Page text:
Healthy menus and shopping strategies
Calories in sushi vary depending on what's paired with the rice. Use these tips to make smart choices when you're watching calories.
Meat and poultry can be part of a healthy-eating pattern. Choose lean cuts and prepare them using healthy-cooking techniques.
Ultraprocessed foods, such as frozen dinners, are staples for many Americans. Why do these convenience foods have a bad rep?
Sodium nitrate, a preservative in some meats, may increase your heart disease risk.
Get tips on how fast food can fit into your healthy diet.
Don't skip breakfast because you're short on time. Try these fast and healthy breakfast ideas.
Did you know that dates on food packages are typically intended to ensure quality, not safety? The use-by and the sell-by dates tell grocery stores how long to display products for sale. These dates don't indicate how long a food is safe to eat. Rather than relying on these dates, make it a habit to use or freeze perishable food within a few days of purchase.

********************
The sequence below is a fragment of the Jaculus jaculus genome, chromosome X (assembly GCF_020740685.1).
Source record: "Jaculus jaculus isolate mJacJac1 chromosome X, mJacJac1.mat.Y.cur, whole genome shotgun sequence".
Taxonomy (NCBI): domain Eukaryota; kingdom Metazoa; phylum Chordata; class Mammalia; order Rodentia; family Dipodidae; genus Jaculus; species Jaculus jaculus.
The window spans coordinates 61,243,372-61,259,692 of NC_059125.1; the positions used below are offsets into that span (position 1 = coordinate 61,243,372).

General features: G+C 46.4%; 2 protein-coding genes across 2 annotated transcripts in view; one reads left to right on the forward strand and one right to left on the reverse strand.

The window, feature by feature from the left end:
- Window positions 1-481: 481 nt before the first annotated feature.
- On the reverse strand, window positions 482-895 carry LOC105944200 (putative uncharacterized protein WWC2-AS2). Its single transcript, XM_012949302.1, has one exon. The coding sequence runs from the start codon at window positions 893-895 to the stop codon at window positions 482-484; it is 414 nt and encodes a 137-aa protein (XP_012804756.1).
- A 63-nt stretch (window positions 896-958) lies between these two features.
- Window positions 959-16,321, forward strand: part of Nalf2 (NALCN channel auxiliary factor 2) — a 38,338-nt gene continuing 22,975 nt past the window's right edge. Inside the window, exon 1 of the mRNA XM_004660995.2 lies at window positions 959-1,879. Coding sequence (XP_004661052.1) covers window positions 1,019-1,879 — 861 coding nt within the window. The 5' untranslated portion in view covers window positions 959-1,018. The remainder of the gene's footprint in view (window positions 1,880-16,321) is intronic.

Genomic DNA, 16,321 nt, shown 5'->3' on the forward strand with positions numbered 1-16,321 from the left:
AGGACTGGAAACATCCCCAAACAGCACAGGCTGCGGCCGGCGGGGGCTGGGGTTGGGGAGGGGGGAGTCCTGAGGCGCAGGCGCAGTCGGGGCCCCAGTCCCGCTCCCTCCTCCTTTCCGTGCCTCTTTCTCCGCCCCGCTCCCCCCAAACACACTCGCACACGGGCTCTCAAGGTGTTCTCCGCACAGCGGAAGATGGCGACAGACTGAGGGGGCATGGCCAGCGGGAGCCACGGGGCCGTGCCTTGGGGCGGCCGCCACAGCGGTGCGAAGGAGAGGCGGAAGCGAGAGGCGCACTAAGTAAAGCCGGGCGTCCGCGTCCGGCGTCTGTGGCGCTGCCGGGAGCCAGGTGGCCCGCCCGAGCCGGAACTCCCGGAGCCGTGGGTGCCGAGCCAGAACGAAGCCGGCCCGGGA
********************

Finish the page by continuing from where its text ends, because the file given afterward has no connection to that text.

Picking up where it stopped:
Get to know what the dates on food packages mean, including the 'sell by' and 'best if used by' dates.
Beverages such as soda and fruit drinks are a major source of added sugar in the U.S. diet. Added sugars contribute calories but no essential nutrients to your diet. Dietary guidelines recommend limiting added sugars to less than 10 percent of total calories. That's 200 calories for a 2,000-calorie-a-day diet. Consider that a 12-ounce can of soda has upwards of 100 calories from added sugars.
Despite the fact that sea salt is often promoted as being a healthier type of salt, it has the same basic nutritional value as table salt. In fact, sea salt and table salt contain comparable amounts of sodium by weight. The main differences between sea salt and table salt are in their taste, texture and processing. Whichever type of salt you enjoy, do so in moderation. The Dietary Guidelines for Americans recommend limiting sodium to less than 2,300 milligrams a day.